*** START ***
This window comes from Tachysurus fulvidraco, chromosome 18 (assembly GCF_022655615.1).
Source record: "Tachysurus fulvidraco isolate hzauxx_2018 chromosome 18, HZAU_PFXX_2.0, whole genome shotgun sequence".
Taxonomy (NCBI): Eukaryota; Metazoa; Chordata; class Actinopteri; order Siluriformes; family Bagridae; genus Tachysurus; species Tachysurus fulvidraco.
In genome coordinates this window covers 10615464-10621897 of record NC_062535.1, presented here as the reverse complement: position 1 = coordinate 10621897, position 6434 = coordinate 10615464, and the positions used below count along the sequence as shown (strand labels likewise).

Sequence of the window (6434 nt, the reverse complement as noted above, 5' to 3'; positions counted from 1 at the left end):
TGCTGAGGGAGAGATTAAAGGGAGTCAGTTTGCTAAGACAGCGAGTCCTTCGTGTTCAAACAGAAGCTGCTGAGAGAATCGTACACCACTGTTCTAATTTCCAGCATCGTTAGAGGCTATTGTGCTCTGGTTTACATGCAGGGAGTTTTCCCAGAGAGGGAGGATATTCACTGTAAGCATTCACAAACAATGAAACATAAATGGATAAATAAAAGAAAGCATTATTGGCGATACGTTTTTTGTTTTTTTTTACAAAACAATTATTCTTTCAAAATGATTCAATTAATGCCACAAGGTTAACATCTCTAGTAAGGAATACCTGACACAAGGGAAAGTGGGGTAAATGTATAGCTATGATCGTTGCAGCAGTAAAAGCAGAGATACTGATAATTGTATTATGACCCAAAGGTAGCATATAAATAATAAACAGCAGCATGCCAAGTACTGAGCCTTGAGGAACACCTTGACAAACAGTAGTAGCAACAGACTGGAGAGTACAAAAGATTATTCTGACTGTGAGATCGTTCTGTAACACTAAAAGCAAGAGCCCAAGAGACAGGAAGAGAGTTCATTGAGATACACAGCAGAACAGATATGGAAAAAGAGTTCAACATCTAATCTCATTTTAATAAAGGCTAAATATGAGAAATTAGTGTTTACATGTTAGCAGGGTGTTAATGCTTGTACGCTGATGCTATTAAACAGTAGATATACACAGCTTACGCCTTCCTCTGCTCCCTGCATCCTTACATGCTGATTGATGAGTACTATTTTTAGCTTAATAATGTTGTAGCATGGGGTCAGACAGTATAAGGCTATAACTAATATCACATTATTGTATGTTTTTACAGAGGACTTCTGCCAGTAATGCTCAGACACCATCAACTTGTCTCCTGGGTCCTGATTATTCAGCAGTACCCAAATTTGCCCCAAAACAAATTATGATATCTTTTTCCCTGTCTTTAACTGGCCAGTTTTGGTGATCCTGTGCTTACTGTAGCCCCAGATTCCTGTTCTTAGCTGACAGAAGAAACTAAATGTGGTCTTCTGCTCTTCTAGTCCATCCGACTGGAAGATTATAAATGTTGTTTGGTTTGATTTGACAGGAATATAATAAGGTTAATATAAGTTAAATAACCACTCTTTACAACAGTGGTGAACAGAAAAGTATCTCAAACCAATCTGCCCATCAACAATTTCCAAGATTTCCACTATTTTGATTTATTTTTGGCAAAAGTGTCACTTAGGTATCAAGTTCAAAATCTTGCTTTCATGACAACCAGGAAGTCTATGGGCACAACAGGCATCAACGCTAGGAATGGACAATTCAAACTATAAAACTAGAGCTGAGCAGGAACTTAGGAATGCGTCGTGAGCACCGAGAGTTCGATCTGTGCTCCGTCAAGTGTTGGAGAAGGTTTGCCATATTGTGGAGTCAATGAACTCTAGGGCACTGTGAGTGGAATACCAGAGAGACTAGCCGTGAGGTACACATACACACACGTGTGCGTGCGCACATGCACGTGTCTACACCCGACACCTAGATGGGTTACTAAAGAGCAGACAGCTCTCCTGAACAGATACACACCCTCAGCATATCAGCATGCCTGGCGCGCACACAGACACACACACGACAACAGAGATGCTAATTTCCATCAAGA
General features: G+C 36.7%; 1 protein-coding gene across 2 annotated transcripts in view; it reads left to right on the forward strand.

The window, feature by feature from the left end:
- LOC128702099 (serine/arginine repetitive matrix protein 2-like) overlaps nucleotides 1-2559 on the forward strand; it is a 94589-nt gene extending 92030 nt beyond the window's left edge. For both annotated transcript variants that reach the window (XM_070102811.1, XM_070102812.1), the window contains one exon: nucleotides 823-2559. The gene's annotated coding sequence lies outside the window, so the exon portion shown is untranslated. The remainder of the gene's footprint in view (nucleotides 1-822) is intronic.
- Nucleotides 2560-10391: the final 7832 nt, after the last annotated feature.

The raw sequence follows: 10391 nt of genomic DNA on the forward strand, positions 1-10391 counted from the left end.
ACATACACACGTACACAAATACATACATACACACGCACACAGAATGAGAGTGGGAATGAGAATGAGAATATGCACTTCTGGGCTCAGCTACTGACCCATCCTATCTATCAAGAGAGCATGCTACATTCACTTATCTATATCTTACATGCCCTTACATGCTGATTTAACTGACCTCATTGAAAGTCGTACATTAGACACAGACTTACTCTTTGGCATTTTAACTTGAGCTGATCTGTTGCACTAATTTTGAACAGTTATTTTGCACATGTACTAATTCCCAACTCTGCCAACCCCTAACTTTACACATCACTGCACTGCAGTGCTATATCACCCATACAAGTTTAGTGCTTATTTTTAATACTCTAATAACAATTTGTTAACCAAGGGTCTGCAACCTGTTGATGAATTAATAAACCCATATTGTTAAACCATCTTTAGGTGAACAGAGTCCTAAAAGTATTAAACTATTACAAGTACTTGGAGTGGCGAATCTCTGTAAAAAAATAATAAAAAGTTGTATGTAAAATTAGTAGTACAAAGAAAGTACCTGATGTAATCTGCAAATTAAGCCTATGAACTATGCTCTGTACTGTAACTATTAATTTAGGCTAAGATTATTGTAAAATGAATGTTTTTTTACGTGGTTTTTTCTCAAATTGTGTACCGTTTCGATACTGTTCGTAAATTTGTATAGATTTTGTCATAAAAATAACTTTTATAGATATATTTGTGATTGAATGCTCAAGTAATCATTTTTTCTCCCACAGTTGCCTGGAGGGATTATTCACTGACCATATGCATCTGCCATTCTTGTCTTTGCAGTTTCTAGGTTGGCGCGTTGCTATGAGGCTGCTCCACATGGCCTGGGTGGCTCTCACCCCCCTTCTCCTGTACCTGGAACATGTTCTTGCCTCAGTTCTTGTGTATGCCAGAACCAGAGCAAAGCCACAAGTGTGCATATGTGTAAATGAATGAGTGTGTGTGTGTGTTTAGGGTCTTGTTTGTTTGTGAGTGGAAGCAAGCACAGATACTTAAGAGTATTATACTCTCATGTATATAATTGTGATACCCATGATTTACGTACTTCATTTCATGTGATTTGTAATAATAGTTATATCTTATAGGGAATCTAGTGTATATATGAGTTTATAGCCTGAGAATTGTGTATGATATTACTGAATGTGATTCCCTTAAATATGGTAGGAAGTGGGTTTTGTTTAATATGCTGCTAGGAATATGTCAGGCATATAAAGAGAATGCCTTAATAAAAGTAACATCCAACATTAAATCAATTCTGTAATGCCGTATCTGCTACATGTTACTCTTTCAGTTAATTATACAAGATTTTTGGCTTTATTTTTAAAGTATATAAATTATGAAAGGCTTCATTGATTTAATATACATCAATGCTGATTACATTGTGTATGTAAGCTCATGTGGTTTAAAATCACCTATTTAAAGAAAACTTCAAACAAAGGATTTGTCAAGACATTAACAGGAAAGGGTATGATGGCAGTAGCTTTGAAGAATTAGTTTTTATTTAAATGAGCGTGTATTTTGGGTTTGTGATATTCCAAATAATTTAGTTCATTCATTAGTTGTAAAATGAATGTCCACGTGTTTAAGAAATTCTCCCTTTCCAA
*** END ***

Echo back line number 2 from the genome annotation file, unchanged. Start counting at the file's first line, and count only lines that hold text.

Source record: "Tachysurus fulvidraco isolate hzauxx_2018 chromosome 18, HZAU_PFXX_2.0, whole genome shotgun sequence".